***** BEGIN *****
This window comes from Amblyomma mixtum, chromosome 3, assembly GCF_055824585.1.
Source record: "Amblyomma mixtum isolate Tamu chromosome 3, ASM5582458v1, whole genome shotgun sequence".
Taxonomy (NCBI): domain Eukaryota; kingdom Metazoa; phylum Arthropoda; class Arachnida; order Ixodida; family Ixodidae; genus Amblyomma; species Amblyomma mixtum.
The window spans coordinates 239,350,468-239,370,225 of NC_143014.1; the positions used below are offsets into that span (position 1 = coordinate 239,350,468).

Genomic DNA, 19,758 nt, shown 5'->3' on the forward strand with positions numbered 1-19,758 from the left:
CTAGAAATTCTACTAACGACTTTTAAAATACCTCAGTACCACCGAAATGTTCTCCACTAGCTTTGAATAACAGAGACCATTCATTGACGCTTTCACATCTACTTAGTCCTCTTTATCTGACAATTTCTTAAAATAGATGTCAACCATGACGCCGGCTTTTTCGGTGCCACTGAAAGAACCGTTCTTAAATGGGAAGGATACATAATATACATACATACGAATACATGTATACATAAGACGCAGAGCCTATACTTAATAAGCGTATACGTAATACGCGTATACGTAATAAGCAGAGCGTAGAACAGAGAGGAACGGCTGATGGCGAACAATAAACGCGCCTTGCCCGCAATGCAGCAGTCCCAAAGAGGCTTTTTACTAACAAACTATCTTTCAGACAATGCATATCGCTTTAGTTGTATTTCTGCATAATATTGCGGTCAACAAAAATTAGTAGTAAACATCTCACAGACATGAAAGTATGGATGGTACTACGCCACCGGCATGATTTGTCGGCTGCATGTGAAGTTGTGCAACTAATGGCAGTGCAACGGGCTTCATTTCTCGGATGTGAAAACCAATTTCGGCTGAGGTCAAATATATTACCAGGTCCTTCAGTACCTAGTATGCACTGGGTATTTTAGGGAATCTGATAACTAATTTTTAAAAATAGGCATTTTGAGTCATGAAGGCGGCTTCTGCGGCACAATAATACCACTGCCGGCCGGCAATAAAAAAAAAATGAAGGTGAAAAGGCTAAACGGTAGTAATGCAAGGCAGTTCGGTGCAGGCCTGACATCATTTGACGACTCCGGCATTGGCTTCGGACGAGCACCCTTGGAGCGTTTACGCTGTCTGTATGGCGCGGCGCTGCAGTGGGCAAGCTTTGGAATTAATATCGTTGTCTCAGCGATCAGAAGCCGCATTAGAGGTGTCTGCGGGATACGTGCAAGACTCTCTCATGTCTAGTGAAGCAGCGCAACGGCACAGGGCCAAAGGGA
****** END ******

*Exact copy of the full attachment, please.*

This window comes from Amblyomma mixtum, chromosome 3, assembly GCF_055824585.1.
Source record: "Amblyomma mixtum isolate Tamu chromosome 3, ASM5582458v1, whole genome shotgun sequence".
Taxonomy (NCBI): domain Eukaryota; kingdom Metazoa; phylum Arthropoda; class Arachnida; order Ixodida; family Ixodidae; genus Amblyomma; species Amblyomma mixtum.
The window spans coordinates 239,350,468-239,370,225 of NC_143014.1; the positions used below are offsets into that span (position 1 = coordinate 239,350,468).

Genomic DNA, 19,758 nt, shown 5'->3' on the forward strand with positions numbered 1-19,758 from the left:
CTAGAAATTCTACTAACGACTTTTAAAATACCTCAGTACCACCGAAATGTTCTCCACTAGCTTTGAATAACAGAGACCATTCATTGACGCTTTCACATCTACTTAGTCCTCTTTATCTGACAATTTCTTAAAATAGATGTCAACCATGACGCCGGCTTTTTCGGTGCCACTGAAAGAACCGTTCTTAAATGGGAAGGATACATAATATACATACATACGAATACATGTATACATAAGACGCAGAGCCTATACTTAATAAGCGTATACGTAATACGCGTATACGTAATAAGCAGAGCGTAGAACAGAGAGGAACGGCTGATGGCGAACAATAAACGCGCCTTGCCCGCAATGCAGCAGTCCCAAAGAGGCTTTTTACTAACAAACTATCTTTCAGACAATGCATATCGCTTTAGTTGTATTTCTGCATAATATTGCGGTCAACAAAAATTAGTAGTAAACATCTCACAGACATGAAAGTATGGATGGTACTACGCCACCGGCATGATTTGTCGGCTGCATGTGAAGTTGTGCAACTAATGGCAGTGCAACGGGCTTCATTTCTCGGATGTGAAAACCAATTTCGGCTGAGGTCAAATATATTACCAGGTCCTTCAGTACCTAGTATGCACTGGGTATTTTAGGGAATCTGATAACTAATTTTTAAAAATAGGCATTTTGAGTCATGAAGGCGGCTTCTGCGGCACAATAATACCACTGCCGGCCGGCAATAAAAAAAAAATGAAGGTGAAAAGGCTAAACGGTAGTAATGCAAGGCAGTTCGGTGCAGGCCTGACATCATTTGACGACTCCGGCATTGGCTTCGGACGAGCACCCTTGGAGCGTTTACGCTGTCTGTATGGCGCGGCGCTGCAGTGGGCAAGCTTTGGAATTAATATCGTTGTCTCAGCGATCAGAAGCCGCATTAGAGGTGTCTGCGGGATACGTGCAAGACTCTCTCATGTCTAGTGAAGCAGCGCAACGGCACAGGGCCAAAGGGA